Secondly, managers of custodial centres in Nigeria should ensure that Public Health and Social Measures (PHSM) and Infection Prevention and Control (IPC) protocols as enunciated by NCDC is ingrained in every staff and inmate in readiness for the unknown. While acknowledging the Correctional Service for past successes, it is important that they do not drop their guards and veer too far away from the winning ways.
Furthermore, members of the public should endeavor to avail themselves of COVID-19 vaccines as prescribed by NCDC. It should be noted that recent discoveries have shown that the new variants reside more in unvaccinated and under vaccinated population, including environments where NPis have been relaxed. It is also stated that when COVID-19 virus has the opportunity to spread, it replicates fast and undergoes speedy mutation. Therefore, the continuous traffic between the public and places of detention especially custodial centers and the concomitant unavoidable intermingling must be managed according to expert advice.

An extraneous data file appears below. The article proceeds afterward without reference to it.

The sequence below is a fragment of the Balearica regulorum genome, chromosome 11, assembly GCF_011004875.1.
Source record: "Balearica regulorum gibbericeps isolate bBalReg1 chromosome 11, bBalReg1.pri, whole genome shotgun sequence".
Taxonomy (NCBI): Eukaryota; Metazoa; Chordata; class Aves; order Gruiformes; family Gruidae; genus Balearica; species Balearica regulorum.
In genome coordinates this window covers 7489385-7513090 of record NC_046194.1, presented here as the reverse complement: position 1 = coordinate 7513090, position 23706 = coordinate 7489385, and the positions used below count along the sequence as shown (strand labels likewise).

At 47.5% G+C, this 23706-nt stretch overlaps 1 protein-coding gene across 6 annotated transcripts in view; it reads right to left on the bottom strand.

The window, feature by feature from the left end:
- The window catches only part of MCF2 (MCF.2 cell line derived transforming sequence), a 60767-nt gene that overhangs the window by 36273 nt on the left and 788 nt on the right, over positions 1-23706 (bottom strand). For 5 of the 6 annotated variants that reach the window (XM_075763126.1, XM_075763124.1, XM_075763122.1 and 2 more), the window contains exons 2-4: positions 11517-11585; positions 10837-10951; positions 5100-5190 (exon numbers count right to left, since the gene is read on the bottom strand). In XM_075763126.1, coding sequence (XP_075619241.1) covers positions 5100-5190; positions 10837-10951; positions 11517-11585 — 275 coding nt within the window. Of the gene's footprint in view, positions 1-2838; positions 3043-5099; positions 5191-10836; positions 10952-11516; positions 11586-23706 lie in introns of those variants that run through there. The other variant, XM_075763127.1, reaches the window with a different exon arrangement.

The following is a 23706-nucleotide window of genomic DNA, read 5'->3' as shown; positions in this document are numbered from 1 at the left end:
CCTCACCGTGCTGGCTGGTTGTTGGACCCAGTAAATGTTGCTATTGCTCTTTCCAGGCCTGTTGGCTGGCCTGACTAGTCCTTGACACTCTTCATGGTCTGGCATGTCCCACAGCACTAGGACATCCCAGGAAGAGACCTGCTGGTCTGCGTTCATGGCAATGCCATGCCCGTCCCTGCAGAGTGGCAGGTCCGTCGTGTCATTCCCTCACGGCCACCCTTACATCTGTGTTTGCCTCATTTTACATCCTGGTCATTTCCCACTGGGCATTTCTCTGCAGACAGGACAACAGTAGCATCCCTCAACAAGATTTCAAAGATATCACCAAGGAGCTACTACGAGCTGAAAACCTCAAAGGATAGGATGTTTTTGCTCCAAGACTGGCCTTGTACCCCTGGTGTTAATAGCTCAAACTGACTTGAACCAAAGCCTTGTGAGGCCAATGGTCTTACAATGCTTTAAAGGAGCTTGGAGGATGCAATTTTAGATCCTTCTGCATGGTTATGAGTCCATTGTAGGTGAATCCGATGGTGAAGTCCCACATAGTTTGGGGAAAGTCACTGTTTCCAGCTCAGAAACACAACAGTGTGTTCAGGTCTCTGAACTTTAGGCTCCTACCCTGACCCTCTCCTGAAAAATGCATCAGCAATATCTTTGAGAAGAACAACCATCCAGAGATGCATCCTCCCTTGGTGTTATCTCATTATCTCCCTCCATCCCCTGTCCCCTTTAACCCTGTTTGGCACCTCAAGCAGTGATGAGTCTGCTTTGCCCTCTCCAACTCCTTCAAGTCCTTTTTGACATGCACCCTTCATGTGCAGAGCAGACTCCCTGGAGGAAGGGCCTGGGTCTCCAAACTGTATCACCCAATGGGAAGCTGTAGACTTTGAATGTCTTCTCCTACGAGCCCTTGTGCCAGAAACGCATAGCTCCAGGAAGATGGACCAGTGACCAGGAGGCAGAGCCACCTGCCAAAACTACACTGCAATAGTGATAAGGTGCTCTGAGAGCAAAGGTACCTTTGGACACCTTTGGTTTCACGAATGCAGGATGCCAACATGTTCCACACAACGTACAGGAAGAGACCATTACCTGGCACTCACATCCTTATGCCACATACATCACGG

Finally, while remaining optimistic that the unfettered support from relevant agencies coupled with the resilience of the managers of the Correctional Service will again work more miracles, the NCDC should sustains its collaboration with the Service and see custodial centres and indeed all places of detention, as Populations of Interest (PoI) while observing the new trend.
Francis Enobore, mni
Controller of Corrections (rtd)